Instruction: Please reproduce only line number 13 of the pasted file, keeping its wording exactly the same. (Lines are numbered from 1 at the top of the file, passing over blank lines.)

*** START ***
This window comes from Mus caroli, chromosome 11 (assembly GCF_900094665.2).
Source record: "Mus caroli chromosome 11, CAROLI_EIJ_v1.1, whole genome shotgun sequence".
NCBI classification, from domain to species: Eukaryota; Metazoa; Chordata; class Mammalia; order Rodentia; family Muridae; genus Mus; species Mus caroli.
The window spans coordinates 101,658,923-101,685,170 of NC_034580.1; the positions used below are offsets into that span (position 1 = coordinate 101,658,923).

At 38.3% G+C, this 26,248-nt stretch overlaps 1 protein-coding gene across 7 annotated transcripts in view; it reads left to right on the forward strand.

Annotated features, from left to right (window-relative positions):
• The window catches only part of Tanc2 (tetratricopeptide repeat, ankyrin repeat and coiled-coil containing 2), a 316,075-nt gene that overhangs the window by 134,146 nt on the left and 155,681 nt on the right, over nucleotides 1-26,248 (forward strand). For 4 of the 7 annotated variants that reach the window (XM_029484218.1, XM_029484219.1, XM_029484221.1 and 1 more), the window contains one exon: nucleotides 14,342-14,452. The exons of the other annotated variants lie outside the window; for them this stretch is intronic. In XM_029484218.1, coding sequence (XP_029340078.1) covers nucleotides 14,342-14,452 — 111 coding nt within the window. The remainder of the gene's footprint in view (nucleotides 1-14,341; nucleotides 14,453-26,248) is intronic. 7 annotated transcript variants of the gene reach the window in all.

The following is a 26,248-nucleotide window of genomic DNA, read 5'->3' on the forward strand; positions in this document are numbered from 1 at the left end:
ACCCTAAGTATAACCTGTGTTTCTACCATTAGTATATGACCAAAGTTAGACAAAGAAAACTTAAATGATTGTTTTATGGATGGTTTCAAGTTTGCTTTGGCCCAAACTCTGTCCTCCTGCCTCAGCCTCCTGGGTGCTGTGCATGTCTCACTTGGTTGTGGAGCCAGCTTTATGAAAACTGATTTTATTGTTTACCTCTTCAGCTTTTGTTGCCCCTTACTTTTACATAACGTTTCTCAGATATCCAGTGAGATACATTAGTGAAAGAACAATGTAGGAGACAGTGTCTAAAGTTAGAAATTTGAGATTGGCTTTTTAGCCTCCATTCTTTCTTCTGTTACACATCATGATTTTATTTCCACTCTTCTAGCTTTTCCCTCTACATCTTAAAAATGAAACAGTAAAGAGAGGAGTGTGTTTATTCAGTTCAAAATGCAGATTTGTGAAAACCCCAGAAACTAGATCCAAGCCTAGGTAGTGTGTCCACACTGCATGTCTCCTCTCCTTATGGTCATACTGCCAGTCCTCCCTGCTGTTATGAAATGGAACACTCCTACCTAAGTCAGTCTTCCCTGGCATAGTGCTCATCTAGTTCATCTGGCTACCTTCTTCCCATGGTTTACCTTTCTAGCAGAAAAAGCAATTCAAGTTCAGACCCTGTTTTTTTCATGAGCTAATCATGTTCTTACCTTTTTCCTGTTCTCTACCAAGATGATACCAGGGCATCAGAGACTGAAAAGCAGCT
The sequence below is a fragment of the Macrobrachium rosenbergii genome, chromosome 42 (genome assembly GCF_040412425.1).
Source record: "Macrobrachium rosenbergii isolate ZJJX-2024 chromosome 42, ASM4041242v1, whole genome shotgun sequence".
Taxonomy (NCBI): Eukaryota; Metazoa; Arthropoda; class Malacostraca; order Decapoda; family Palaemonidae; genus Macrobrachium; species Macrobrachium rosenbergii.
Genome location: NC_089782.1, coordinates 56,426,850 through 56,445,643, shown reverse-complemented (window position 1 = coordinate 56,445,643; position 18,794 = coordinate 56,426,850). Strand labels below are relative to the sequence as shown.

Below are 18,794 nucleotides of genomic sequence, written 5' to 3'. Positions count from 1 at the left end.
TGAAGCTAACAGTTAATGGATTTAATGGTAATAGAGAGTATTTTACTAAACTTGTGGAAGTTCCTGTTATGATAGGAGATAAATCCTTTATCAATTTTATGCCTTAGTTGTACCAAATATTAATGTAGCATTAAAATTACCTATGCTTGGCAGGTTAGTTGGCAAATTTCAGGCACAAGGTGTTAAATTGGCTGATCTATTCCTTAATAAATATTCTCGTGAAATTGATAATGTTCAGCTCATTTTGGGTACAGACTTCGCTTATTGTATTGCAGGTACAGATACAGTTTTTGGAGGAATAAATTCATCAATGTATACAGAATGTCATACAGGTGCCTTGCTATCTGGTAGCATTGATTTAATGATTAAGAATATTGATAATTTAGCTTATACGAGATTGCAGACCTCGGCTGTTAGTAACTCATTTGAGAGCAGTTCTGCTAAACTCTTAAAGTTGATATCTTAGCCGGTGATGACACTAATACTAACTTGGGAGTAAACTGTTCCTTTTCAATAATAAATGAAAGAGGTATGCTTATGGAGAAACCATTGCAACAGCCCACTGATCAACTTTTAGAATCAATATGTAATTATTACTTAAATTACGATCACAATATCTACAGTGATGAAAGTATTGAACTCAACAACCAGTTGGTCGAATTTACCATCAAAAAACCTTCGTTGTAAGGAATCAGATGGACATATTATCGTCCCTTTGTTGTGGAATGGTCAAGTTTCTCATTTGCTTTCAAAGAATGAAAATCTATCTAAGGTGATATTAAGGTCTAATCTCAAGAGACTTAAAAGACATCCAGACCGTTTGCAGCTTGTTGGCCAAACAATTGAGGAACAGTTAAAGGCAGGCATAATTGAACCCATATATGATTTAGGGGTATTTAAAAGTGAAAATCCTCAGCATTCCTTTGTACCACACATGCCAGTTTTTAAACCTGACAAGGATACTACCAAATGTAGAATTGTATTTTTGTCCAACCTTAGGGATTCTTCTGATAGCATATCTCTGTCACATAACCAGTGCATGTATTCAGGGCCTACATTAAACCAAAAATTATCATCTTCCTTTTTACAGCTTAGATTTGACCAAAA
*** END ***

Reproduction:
Genome location: NC_089782.1, coordinates 56,426,850 through 56,445,643, shown reverse-complemented (window position 1 = coordinate 56,445,643; position 18,794 = coordinate 56,426,850). Strand labels below are relative to the sequence as shown.